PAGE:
This change in strategy shows that Microsoft sees the future of the gaming industry, or at least of a significant part of it, in free-to-play. In the following I will have a closer look at why this may be the case.
User base and conversion rate
Two main factors drive the success of a freemium strategy: user base and conversion rate. The two concepts respectively refer to the number of (active) gamers and the share of gamers that purchase premium content.
Before delving deeper in the two concepts it is instructive to notice that a freemium strategy is essentially a strategy of price discrimination (menu pricing and personalised pricing). First, freemium games are offered via two different pricing plans, free and premium. As a result, even consumers with a very low, or zero, willingness to pay may download and play the video game (i.e., become active consumers). Second, the premium part resembles a strategy of personalised pricing. Consumers purchase premium content up to their reservation price and as such pay a personalised price for the video game.
- User base. By lowering the price for a basic, but fully functional, version of the video game to zero, developers maximise the user base. This is especially important in the case of video games as their experience good character results in high (non-price) barriers to consumption (consumers are uncertain about their private valuation for a video game prior to playing it).
Conversion rate. A certain share of the user base will purchase premium content. Most important, some users will spend more than they would have under a standard pay-to-play business model. By offering personalised prices video game developers hence maximise revenues and are able to give away a basic version of the game for free. Clearly, for free-to-play to be a viable business strategy, developers need to aim for a high enough conversion rate. The latter primarily depends on the scope of the free gaming experience and the value users see in the premium features.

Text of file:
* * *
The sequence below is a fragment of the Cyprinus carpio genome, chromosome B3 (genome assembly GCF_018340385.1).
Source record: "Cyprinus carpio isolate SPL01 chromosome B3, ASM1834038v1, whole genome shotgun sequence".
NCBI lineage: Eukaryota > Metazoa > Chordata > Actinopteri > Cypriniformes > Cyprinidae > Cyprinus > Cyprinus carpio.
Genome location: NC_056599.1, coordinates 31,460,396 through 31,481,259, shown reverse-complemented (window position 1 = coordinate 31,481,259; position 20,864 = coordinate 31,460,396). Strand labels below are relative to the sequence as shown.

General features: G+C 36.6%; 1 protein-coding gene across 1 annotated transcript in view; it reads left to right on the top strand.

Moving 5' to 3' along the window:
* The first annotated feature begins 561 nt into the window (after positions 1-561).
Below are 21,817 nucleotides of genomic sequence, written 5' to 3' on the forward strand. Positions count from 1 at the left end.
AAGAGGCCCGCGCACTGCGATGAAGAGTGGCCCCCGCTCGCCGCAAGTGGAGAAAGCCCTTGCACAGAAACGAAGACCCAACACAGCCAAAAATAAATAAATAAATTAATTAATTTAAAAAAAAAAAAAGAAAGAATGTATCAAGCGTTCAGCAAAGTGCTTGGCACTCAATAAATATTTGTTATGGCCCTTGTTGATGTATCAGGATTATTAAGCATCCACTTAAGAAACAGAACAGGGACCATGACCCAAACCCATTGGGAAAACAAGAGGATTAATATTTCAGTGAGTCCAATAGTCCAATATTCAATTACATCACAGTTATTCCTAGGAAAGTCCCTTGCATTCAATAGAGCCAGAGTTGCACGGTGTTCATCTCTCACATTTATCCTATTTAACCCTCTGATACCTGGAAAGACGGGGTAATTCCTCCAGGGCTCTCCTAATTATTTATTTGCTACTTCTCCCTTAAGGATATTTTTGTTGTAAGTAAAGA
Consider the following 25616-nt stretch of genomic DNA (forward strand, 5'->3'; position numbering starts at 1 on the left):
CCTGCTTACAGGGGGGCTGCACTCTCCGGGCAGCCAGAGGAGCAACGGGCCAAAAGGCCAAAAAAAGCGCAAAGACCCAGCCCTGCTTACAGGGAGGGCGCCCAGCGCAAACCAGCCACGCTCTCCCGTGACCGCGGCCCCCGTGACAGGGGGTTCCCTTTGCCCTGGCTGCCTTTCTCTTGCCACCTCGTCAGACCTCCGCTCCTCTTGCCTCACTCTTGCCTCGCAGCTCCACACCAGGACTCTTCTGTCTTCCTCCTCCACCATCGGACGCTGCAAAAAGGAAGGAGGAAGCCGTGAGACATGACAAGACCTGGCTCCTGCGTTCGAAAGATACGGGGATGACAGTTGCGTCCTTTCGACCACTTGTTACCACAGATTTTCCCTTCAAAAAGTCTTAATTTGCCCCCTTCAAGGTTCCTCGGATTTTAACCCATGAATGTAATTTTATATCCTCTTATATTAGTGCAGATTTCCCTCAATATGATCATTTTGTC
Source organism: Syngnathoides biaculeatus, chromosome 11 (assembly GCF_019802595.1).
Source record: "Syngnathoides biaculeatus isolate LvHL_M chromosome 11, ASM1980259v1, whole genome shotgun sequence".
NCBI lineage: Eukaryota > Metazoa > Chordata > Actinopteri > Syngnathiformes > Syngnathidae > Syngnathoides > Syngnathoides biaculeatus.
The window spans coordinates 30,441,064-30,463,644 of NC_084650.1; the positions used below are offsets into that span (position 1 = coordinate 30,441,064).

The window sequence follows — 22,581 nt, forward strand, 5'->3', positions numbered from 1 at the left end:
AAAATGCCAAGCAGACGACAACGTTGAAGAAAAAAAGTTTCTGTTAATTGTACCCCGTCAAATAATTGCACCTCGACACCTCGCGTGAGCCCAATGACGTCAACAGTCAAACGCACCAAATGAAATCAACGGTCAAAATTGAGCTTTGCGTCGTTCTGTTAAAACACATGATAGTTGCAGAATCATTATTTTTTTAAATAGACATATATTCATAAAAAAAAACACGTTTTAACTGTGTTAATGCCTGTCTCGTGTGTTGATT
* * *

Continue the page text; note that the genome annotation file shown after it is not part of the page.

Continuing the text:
Let me illustrate the two concepts further via the example of Lionhead’s Fable Legends. Fable Legends will be supported by microtransactions. During the game, players earn an in-game currency which, additionally, can be purchased with real world money. This in-game currency may then be spend on additional (functional) items. Moreover, in its free version, Fable Legends will have a limited number of in-game characters, or heroes, which, additionally will be rotated on a regular basis. Heroes may be unlocked permanently in exchange for in-game currency.